Peoples' Rights (ACHPR) is a sweeping affirmation of what the
human rights community calls ESC rights--defined by the UN's
International Covenant on Economic, Social, and, Cultural Rights.
The commission called on Nigeria to undertake a "comprehensive
cleanup of lands and rivers damaged by oil operations." It must
also ensure that the social and environmental impact of future
oil development on its territory does not harm local communities.
Human rights groups are hailing the commission's decision as a
major breakthrough in the battle for international recognition of
ESC rights, which have long been given lesser
status--particularly by Western countries--than political and
civil rights. "This is the first decision by the African
Commission to specifically and comprehensively address violations
of economic and social and cultural rights under the Africa
Charter," said Felix Morka, director of the Lagos-based Social
and Economic Rights Actions Centre (SERAC), which launched the
case against the military regime of Gen. Sani Abacha in 1996.
Morka observed that the recent ruling was the strongest and most
articulate statement on the validity and enforceability of
economic and social rights emanating from any intergovernmental
human rights body.
"It is a remarkable decision indeed," said Bronwen Manby, a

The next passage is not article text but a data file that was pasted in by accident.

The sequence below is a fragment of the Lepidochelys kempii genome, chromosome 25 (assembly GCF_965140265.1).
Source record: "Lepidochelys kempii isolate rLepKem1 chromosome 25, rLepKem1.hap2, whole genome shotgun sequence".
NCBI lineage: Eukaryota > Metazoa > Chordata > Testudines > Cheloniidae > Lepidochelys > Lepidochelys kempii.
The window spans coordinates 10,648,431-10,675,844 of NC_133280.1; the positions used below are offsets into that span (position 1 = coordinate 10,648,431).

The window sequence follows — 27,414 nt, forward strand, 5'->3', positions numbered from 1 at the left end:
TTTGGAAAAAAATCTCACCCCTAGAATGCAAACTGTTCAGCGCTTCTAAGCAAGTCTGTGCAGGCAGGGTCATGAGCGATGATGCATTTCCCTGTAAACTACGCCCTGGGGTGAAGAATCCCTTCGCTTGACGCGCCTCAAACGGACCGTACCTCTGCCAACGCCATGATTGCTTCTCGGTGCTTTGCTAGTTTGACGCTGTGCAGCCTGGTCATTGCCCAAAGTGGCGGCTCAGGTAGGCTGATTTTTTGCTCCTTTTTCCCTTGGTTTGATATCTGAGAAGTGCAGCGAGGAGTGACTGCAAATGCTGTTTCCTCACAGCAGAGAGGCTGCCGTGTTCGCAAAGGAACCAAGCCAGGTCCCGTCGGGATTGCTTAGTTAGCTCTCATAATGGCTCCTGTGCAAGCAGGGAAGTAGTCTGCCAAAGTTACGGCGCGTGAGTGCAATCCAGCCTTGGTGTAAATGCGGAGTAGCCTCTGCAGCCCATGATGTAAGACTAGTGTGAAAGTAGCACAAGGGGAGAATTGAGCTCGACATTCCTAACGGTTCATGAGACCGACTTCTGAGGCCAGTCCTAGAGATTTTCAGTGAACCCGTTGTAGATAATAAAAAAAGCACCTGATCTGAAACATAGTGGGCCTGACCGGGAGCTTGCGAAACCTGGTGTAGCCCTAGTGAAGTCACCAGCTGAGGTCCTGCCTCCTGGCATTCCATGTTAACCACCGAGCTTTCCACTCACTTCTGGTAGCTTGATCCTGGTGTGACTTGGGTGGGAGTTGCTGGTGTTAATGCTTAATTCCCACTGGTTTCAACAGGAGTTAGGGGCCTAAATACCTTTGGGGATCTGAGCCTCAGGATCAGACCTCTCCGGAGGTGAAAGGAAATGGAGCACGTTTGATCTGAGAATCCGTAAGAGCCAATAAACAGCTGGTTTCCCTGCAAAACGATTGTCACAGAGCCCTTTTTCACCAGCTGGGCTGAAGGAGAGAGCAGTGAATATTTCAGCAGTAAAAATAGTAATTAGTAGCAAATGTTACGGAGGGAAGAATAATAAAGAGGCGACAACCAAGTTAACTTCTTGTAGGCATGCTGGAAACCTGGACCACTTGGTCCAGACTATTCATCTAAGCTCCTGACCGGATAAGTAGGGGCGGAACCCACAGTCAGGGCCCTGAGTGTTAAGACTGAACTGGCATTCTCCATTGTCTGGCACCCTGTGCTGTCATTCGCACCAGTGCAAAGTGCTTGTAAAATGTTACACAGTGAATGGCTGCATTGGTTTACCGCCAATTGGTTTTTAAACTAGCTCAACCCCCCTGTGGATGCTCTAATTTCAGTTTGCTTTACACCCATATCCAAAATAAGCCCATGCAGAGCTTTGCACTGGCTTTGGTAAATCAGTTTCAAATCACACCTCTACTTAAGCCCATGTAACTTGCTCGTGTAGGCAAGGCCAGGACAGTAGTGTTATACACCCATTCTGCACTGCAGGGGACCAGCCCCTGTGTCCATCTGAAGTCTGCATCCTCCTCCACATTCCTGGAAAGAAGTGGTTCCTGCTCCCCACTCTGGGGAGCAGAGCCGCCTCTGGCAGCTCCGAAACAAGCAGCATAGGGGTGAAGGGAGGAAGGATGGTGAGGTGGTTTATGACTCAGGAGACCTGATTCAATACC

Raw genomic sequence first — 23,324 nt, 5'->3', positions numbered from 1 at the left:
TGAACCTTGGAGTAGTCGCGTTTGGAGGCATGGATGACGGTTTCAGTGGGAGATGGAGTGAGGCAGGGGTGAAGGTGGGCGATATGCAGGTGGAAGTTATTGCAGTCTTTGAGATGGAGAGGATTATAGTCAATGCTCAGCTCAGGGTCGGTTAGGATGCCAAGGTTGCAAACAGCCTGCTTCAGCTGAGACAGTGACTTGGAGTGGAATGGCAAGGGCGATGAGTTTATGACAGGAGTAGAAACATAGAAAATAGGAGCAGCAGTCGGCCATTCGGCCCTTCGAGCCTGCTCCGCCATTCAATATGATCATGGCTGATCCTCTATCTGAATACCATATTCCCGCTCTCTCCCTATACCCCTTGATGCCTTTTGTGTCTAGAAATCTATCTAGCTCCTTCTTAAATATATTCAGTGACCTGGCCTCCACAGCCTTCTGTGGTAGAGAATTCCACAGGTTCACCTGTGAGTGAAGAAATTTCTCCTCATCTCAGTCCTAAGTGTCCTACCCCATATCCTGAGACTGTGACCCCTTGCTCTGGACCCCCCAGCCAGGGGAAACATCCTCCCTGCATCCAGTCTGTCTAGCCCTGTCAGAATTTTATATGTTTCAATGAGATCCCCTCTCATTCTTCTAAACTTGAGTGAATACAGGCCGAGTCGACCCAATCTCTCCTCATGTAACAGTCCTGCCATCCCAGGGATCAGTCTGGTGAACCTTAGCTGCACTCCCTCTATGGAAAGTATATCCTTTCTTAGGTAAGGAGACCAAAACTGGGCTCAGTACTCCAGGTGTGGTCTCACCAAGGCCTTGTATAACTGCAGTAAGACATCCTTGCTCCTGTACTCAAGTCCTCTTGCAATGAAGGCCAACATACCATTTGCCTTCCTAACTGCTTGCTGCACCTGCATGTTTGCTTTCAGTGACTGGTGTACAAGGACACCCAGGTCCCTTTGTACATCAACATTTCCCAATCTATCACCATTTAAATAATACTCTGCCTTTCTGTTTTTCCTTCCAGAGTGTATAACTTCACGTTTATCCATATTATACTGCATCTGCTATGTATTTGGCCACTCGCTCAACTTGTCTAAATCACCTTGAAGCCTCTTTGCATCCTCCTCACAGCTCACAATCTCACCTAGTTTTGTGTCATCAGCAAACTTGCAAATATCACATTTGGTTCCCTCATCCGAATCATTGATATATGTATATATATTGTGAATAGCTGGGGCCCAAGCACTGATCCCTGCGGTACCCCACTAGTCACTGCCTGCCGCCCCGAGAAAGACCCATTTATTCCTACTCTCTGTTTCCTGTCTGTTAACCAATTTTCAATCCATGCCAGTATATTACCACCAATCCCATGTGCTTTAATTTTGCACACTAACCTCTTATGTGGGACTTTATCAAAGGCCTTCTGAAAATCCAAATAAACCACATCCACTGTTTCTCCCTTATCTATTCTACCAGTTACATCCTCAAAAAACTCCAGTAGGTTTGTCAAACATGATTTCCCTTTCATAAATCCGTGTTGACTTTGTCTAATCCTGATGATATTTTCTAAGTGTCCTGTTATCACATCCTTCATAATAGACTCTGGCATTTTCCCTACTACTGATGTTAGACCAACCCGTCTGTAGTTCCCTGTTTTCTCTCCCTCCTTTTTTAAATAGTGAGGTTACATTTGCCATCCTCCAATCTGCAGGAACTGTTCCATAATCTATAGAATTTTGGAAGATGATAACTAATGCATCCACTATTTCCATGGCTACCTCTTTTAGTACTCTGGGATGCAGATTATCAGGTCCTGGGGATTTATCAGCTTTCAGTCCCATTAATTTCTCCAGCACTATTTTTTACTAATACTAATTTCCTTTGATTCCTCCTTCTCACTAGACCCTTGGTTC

Nigeria specialist at the London office of Human Rights Watch
(HRW). "The very fact that it's a decision by the African
Commission--which is a body of the Organisation of African Unity
(OAU) and appointed by governments--means that it will certainly
form a part of the body of international jurisprudence on
economic and social rights."
The case was filed shortly after the execution in November 1995
of nine leaders of the Movement for the Survival of the Ogoni
People (MOSOP), including the world-renowned playwright and
author, Ken Saro-wiwa. MOSOP and Saro-wiwa had led a global
campaign to publicize the plight of the Ogonis, a minority in the
oil-rich Niger Delta region, whose lands and rivers had been
polluted for years as a result of operations by Shell Petroleum
Development Corporations, the area's largest foreign oil
producer, and the Nigerian National Petroleum Company (NNPC).
Protests by the Ogoni, especially in the early 1990s, were met
with fierce military repression, including what one internal
government memo called "wasting operations" against Ogoni
villages and suspected MOSOP activists. Scores of people were
killed and their property looted and burned.
After the 1995 executions, Shell became a target of an
international consumer boycott, while a number of Western
countries slapped diplomatic and other sanctions on the military
regime, most of which lifted only after the return of civilian
rule in 1999 when retired Gen. Obusegun Obasanjo won elections.
Apart from one submission that confirmed the main allegations
filed by SERAC, the Obasanjo government did not participate in
the case, forcing the Commission to conclude that Nigerian courts
were not prepared to act on the plaintiffs' case. Although the
judgement was communicated to the government early last month,
Abuja has not yet reacted officially.
The decision, which runs 14 pages, asserts that the government
violated seven articles of the 1981 African Charter on Human and
Peoples' Rights, to which Nigeria is a signatory. They included
the rights: "to enjoy the best attainable state of physical and